Migrants Protest as Hungary Closes Main Station to Northern Europe
TEHRAN (Tasnim) – Hungarian authorities on Tuesday cleared hundreds of people from the country’s main international railway station, prompting noisy protests by migrants who have crowded the building in a push to get to Austria and Germany.
Police cordoned off Keleti train station in Budapest and all services were temporarily suspended. Migrants, surrounded by heavy security, clustered in a packed passageway leading to a local subway station, some shouting “Germany! Germany!”, The Wall Street Journal reported.
Austria, the migrants’ next stop on their way to Germany—where many migrants hope to seek asylum—has sharply criticized Hungary’s handling of the crisis after Budapest alternated between preventing the migrants from traveling and indiscriminately allowing them to board trains. On Monday, officials in Budapest abruptly lifted rules barring migrants from traveling further into the European Union without visas.
The tide of desperate arrivals from the Middle East and Africa has put particular pressure on the bloc’s border states, and Hungary argues it is too overwhelmed to follow the usual protocols for registration and fingerprinting of asylum seekers.
European Commission President Jean-Claude Juncker will meet on Thursday with Hungary’s Prime Minister Viktor Orban, the EU said.
The leaders of Spain and Germany called on European countries to work more closely together toward establishing a common asylum and migration policy to help resolve the crisis.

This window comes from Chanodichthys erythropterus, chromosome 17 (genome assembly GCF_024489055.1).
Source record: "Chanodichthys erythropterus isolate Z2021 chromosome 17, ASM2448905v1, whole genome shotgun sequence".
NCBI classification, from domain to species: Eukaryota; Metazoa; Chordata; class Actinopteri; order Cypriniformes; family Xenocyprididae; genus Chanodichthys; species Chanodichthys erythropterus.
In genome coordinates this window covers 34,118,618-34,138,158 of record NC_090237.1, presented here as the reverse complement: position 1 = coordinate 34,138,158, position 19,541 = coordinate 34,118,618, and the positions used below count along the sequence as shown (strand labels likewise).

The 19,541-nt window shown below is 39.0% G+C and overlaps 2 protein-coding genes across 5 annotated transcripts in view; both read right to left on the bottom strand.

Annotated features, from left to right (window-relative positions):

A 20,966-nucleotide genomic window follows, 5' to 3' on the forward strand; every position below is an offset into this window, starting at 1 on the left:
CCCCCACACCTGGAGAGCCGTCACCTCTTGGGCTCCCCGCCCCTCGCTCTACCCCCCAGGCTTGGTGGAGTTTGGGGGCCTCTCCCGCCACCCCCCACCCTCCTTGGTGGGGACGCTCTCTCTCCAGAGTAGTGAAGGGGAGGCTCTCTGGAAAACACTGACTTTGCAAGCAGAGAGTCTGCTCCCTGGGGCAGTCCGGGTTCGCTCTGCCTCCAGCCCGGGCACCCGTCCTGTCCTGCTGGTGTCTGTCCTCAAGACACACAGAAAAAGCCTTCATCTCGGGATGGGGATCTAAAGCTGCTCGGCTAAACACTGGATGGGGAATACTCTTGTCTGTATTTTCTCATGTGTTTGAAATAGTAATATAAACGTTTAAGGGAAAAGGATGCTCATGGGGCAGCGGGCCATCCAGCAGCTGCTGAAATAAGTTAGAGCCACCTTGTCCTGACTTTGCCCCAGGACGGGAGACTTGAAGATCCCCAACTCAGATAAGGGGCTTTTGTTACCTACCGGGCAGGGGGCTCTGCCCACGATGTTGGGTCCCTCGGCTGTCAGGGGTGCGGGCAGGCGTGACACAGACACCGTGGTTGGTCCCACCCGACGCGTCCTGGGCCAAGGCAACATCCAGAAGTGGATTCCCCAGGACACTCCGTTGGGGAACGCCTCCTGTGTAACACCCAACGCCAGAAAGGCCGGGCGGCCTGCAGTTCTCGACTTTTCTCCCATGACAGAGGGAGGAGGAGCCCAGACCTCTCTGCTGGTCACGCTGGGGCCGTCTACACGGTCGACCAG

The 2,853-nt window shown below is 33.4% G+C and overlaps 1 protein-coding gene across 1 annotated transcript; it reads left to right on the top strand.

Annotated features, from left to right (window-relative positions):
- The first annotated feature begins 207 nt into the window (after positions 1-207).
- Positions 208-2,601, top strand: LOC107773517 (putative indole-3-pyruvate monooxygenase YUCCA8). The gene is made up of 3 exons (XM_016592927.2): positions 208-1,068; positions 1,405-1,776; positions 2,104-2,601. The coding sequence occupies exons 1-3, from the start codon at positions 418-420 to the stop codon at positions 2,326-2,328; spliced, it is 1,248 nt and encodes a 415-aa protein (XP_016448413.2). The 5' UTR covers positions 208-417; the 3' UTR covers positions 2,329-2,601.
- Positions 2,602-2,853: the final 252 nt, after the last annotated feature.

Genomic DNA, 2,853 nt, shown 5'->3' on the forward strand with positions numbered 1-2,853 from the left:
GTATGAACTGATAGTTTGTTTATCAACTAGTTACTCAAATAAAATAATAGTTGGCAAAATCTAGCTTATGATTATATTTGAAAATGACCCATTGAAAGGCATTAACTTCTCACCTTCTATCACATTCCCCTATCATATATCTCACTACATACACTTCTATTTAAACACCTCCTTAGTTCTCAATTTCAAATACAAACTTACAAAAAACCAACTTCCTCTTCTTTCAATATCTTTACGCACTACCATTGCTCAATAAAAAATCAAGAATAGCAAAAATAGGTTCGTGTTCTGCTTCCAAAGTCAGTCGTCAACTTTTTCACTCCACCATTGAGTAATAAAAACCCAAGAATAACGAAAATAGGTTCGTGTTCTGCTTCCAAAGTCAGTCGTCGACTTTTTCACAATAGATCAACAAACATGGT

German Chancellor Angela Merkel and Spanish Prime Minister Mariano Rajoy said they both agreed that a fair distribution of migrants is needed across the EU as a first step toward harmonizing rules about migration and asylum seekers.
“Europe is facing its biggest challenge. We have to agree. We can’t just accept this human tragedy,” Mr. Rajoy said at a joint news conference with Ms. Merkel in Berlin.
Hungary has tried to prevent refugees from traveling onward without valid visas for Europe’s Schengen area of 26 countries, where internal borders aren’t patrolled on a regular basis. But it reversed course on Monday, unexpectedly allowing refugees to board trains headed for Vienna and Munich, which were then stopped at the border with by Austrian railways due to overcrowding. Some passengers were told to get off the train.
Austrian Chancellor Werner Faymann criticized Hungary’s decision to allow migrants to travel to his country.
“That they simply board [trains] in Budapest…and one lets them travel to the neighbor, that is not a policy,” Mr. Faymann said in an interview broadcast late Monday by ORF television.
Many of them travel further on to Germany. About 1,100 to 1,200 migrants have arrived in Munich at the central train station since Monday, said a police spokesman. They are now being registered and brought to reception centers, he said.
On Tuesday, migrants at Keleti station were kept away from the general public and police closed off the main entrance. Authorities eventually allowed other passengers to use side doors and traffic resumed, although the disruption caused delays and cancellations, said Hungary’s railway operator MAV.
Hungary this week completed building a fence on its border with non-EU member Serbia, through which many migrants travel. The Hungarian parliament’s defense committee was meeting on Tuesday to discuss the deployment of the army to the border. Lawmakers are set to approve a bill on Friday authorizing the deployment.
Hungarian police said they had stepped up vehicle and passenger control in a number of Budapest districts, including the one where the Keleti station is located. While not mentioning migrants specifically, the police said they sought to maintain public order and reduce crime.
Hungary has registered 145,000 asylum seekers so far this year, according to the defense committee.
Efforts by Hungary and Austria to stem the flow of migrants came days after a truck was found at an Austrian highway near Hungarian border with decomposing bodies of 71 refugees.